Coronary artery disease is a condition that develops when cholesterol and calcium deposits begin to build up inside the arteries, causing them to become narrower and restrict blood flow to the heart. The resulting chest pain from the reduced blood flow is called an angina, and is often seen as a precursor to a heart attack if the artery becomes completely blocked. One of the more common procedures used to repair these blocked arteries involves placing small metal tubes called stents inside the artery to keep it open and prevent further blockage. These procedures can typically be done relatively easily using minimally invasive keyhole, or laparoscopic, surgeries. Unfortunately stents are not always capable of repairing the blockage and a more complex, and invasive, surgery needs to be performed.
If the block is too extreme, then doctors will take a blood vessel from behind the breastbone, or occasionally from a leg or an arm, and use it to bypass the blockage in the heart. The results are usually completely effective, however the surgery is quite invasive and requires the breastbone to be cut open in order to expose the heart. That kind of incision will often take up to six months to fully heal, and many times the patient already isn’t in the best of health, making the surgery quite risky. Doctors have tried using laparoscopic surgeries, however the 2D image that are sent back from the camera often makes it difficult to judge where incisions need to be made. Using a laparoscopic procedure turns the four-hour surgery into a six-hour surgery, and generally can’t be used for more difficult surgeries.
However with the rapid advancement of 3D camera technology, doctors at King’s College Hospital in London, UK have begun exploring using 3D imaging to perform more complex surgeries laparoscopically. Earlier in the year 62-year-old Bruce Fancourt from Kent was told that one of his arteries had become 96% blocked and the only way to repair it was with a bypass operation. But rather than cut open his chest, or risk a 2D laparoscopic procedure, a team of NHS hospital cardiothoracic surgeons led by Dr. Ranjit Deshpande used new 3D cameras in place of the old 2D system and successfully repaired the artery. The 3D system was not only less invasive and safer, but it dramatically reduced the amount of time that was required to perform the surgery down to two hours.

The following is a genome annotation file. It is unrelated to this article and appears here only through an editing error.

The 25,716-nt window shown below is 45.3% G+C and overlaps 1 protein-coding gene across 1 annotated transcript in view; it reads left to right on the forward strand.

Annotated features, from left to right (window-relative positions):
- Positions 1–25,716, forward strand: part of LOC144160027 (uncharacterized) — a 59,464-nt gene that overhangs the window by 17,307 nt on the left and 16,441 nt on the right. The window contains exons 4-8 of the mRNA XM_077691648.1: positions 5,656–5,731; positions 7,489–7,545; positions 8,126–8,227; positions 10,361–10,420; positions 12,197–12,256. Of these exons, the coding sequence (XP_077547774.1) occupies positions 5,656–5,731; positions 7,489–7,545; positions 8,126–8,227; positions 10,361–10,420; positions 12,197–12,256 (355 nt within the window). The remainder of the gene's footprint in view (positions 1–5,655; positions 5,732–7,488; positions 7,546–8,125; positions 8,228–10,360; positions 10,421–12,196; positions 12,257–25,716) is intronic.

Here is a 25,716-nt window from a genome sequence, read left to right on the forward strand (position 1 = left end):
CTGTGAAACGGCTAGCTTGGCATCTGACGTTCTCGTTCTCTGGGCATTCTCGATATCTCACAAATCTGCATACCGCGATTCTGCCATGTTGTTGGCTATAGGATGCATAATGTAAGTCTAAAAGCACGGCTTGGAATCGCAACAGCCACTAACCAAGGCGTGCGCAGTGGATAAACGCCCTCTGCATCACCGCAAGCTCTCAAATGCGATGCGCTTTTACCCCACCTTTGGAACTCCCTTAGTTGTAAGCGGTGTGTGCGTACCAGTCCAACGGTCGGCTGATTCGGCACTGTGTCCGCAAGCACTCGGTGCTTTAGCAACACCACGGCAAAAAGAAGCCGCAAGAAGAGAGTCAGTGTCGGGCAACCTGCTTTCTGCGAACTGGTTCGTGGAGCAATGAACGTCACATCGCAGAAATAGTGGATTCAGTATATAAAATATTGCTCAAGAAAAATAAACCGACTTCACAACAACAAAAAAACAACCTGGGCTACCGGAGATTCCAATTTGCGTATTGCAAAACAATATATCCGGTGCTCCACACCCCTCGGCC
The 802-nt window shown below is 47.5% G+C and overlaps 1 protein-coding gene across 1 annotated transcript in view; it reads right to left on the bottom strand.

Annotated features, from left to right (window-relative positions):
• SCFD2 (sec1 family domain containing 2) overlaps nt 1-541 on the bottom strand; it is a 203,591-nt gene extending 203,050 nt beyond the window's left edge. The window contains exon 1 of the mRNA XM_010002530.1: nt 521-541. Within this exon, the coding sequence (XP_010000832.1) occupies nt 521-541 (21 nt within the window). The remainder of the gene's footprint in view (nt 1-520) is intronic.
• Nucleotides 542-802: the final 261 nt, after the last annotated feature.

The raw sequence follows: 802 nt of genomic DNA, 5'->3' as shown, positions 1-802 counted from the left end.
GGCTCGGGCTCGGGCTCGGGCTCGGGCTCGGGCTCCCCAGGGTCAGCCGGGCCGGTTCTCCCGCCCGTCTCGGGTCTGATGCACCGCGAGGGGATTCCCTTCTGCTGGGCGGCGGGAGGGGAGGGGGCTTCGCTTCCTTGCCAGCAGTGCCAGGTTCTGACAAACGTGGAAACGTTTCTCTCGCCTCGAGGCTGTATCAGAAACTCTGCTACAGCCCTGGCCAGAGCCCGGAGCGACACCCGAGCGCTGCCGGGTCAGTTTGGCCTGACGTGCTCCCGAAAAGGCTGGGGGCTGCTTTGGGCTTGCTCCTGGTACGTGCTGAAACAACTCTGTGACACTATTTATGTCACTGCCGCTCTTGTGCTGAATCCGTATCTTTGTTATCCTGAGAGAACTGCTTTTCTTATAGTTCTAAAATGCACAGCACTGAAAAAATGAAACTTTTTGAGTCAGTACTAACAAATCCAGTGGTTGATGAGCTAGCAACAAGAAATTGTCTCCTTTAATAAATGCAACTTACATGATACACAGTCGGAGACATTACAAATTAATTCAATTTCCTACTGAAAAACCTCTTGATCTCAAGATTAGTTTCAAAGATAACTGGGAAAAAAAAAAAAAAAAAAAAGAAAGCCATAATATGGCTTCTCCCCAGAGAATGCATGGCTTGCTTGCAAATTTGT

“3D technology means we still perform keyhole surgery, with all the same benefits for the patient, but in such a way that we can visualise the patient’s anatomy as if we were doing open heart surgery. This is a major step forward, and I am confident more patients like Mr Fancourt will benefit in the future,” said Dr. Deshpande.
The 3D technology works a lot like the 3D projection systems in movie theaters, and requires surgeons to wear a special pair of glasses in order to see the images properly. Along with the surgical tools used to perform the surgery, a tool with two cameras, each at right angles to each other, called a thoracoscope is inserted into a small incision in the patient’s chest. The images from the two cameras are transmitted to a screen in the operating room where they are superimposed on top of each other. The 3D glasses allow the surgeons to experience the inside of the patient’s anatomy in full three dimensions, as if they had actually opened the patient’s chest up. Using the thoracoscope, the surgical team can see the anatomy from all angles and perform the procedure faster and more accurately.
The process is called an Endoscopy Assisted Coronary Artery Bypass Surgery, and it is being used on patients who need one or two bypass grafts. However as the NHS surgeons become more experienced they expect to use it on triple or quadruple bypass grafts as well. The NHS also hopes to use the 3D technology during more complex heart surgeries like heart valve repairs and repairing congenital heart problems like holes in the heart. If the surgery is performed correctly, the grafts can stay in place for up to 20 years without any problems, and according to the Daily Mail, the entire procedure only costs the NHS £9,000 ($1320).
While the 3D thoracoscope technology had been used for other procedures at King’s College Hospital, it was only for relatively minor surgeries like gall bladder and prostate operations. The surgery on Mr. Fancourt was the first time that the technology was ever used in the UK for a heart bypass. Because the surgery was significantly faster and less invasive, Mr. Fancourt was out of the hospital in just four days, and had almost fully recovered within two weeks. Discuss this amazing technology further over in the 3D Imaging for Heart Surgery forum over at 3DPB.com.
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